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Skyline Diffuser VS Quadratic: What’s The Difference?

Dennis Foley February 8, 2020 No Comments
close up photo of Skyline diffuser

Skyline Diffuser vs Quadratic

A Skyline diffuser is a product name for a two-dimensional diffuser. A Skyline diffuser is really a one-dimensional quadratic diffuser turned inside out. When you are comparing a skyline diffuser vs quadratic diffusion you are really comparing the same technology just in a different form. A quadratic diffuser comes in two main flavors. You have one-dimensional diffusers and two-dimensional diffusers. A two-dimensional diffuser is created by using a one-dimensional diffuser. A two-dimensional diffuser can be created using a one-dimensional diffuser by positioning the one-dimensional diffuser in the opposite direction.

Quadratic Diffuser: https://www.acousticfields.com/quadratic-diffusion-diffused/

One – Dimension Diffuser

A one-dimensional diffuser comes in one form that you position in two orientations. A one-dimensional diffuser can be positioned in a vertical direction or orientation and also in a horizontal orientation. A vertically positioned one-dimensional diffuser will distribute energy out in a horizontal array that is 180 degrees of diffusion. A horizontally positioned diffuser will spread the energy out in a vertical 180-degree array of energy. If you combine both vertical and horizontal positioning of one-dimensional diffusers, you create a two dimensional spreading out of sound energy. When you look at a skyline diffuser vs quadratic diffuser you are looking at two dimensions of diffusion combined in one product.

Product image of a QD-17 Quadratic Diffuser

Wells of Sound

If you look at how a one-dimensional diffuser you see a series of wells or troughs. These wells or troughs are designed and are based upon a complex formula that involves prime numbers such as 7, 11, 13, 17, 19, and 23. Each well depth is based upon a quarter-wave rule that states that the well depth is 25% of the total wavelength that is diffused. If you take a 12″ well depth and multiply it by 4 for quarter wavelength rule, you produce a total wavelength of 48″ or 4′. Dividing the speed of sound by 4′ you reach a frequency of diffusion of 280 Hz. Different prime numbers produce different frequencies. Let’s look at a one-dimensional diffuser based on the prime number 13.

AF Quadratic Diffusers: https://www.acousticfields.com/product-category/sound-diffusion/qd-series/

Prime Numbers

A prime number 13 will produce a diffuser with 12 separate wells or troughs. Each weel depth is different and corresponds to quarter wavelength rules. The depth of each well in the series of wells is 1″, 4″, 9″, 3″, 12″, 10″, 10″,12″, 3″, 9″, 4″,1″. We have used the 12″ depth as an example. Let’s use the 9″ depth and illustrate another frequency that is based upon quarter wavelength rules. If we take 9″ and multiply it by 4 for quarter wavelength rules, we have 36″ total (9 x 4 = 36). If we then take 36″ or 3′ and divide it into the speed of sound at 1130 ft./sec. we have 1130/3 = 377 Hz. This means that a 9″ depth will produce a diffused frequency of 377 Hz. You can repeat this procedure for all the other depths in the prime 13 quadratic diffusers.

Ceiling Diffusers in Studio

Skyline Diffuser

A Skyline diffuser takes these same well depths and turns them inside out. Instead of using a well depth of 9″ they turn the well depth of 9″ into a block that is 9″ long. By inverting the well depth into a block that is the same length as the well depth, you create a two-dimensional diffuser. When energy strikes the 9″ long block it is diffused back at the 377 Hz. frequency in two dimensions within the room. The same thing happens with the other blocks. By having a series of blocks that are the same length as a quadratic diffuser depths, you create two dimensions of diffusion in the same surface area. You can create the two-dimensions of diffusion using one-dimensional diffusion arranged both vertically and horizontally in an alternating pattern.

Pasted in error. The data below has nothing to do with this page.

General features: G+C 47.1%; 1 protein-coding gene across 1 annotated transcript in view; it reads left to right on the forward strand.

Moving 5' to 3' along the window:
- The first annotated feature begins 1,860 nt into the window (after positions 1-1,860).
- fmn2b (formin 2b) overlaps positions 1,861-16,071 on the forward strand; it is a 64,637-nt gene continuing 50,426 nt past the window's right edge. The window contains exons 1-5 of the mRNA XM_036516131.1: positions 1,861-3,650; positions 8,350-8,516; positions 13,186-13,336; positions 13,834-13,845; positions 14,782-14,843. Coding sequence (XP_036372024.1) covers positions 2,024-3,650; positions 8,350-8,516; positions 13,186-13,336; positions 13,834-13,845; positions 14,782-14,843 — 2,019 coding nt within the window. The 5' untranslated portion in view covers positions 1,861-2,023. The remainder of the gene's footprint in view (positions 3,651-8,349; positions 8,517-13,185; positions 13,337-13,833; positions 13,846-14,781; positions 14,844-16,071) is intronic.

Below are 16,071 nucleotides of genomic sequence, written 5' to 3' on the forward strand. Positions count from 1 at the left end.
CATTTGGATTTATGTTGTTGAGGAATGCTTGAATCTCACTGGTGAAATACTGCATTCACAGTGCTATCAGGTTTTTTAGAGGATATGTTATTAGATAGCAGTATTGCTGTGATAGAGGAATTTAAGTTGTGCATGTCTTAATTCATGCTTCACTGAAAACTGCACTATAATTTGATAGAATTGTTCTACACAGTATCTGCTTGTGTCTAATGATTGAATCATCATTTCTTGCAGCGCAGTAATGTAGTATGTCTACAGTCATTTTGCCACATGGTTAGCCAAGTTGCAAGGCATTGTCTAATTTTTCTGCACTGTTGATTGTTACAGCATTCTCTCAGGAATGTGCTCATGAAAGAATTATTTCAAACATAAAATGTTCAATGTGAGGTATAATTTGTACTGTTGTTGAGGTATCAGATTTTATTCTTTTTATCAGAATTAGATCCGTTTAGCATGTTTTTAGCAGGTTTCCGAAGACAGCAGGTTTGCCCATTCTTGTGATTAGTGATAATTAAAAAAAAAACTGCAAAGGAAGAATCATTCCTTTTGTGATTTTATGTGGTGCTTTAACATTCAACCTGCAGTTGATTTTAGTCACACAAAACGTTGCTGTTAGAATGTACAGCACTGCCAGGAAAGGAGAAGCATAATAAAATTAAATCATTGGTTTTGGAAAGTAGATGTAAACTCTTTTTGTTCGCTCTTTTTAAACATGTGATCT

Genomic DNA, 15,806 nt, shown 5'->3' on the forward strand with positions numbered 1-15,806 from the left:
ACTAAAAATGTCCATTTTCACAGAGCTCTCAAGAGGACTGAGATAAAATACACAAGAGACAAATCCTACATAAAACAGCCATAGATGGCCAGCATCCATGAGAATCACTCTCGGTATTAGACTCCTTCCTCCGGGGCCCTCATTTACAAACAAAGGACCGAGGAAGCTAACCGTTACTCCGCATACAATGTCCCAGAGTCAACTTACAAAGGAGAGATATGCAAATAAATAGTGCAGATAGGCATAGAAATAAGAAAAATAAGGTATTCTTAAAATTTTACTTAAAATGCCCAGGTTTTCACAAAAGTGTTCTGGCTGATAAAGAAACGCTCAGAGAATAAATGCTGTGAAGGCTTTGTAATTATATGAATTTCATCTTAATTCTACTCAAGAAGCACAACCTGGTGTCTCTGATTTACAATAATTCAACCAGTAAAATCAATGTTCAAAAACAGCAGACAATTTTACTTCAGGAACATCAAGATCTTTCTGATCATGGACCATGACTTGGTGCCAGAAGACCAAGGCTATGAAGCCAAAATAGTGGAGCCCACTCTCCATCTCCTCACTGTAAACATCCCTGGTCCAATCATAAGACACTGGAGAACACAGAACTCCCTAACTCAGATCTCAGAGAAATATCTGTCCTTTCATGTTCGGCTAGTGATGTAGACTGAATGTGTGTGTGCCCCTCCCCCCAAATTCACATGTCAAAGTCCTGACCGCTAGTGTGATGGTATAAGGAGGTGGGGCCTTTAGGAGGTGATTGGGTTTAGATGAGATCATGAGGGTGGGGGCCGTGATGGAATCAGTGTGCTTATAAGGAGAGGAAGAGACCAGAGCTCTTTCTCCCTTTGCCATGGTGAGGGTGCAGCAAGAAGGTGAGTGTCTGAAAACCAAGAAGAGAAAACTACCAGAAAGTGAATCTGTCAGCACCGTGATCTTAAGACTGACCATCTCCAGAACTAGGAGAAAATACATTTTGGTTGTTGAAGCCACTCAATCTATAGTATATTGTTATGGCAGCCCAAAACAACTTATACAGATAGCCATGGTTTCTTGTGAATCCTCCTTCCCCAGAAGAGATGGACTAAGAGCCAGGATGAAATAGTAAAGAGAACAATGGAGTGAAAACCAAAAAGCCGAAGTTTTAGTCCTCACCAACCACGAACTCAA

Distance Dependent

When using any diffuser on the surface area of a critical listening room, you must be aware of distances. Diffusers receive energy from whatever room source that is producing sound and then sends that energy back into the room is a 180-degree hemispherical array of energy. We must have enough distance for the diffuser to diffuse its lowest octave of energy produced by the diffuser back into the room. Our endpoint for the diffused energy is the ears of the person receiving the energy. Let’s use out prime number 13 diffuser as an example of the required distance. We know that the lowest energy diffused is 280 Hz. We also know that 280 Hz. wavelength is 4′. With a 4′ wavelength to fully complete its cycle, we will need a minimum of 4′ in distance. However, that is cutting things too close. A good rule of thumb is to take the 4′ distance and add 50% or another 2′. This would make the minimum distance for a prime number 13 quadratic diffuser to be used at 6′ from the diffuser to the listener’s ears. This distance rule applies whether it is a skyline diffuser vs quadratic or any other prime number sequence.

About Us at Acoustic Fields: https://www.acousticfields.com/about/

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Dennis Foley

I am an acoustic engineer with over 30 years’ experience in the business. My technology has been used in Electric Lady Land Studios, Sony Music of New York, Cello Music and Films founded by Mark Levinson, and Saltmines Studios in Mesa, Arizona, along with hundreds of others.

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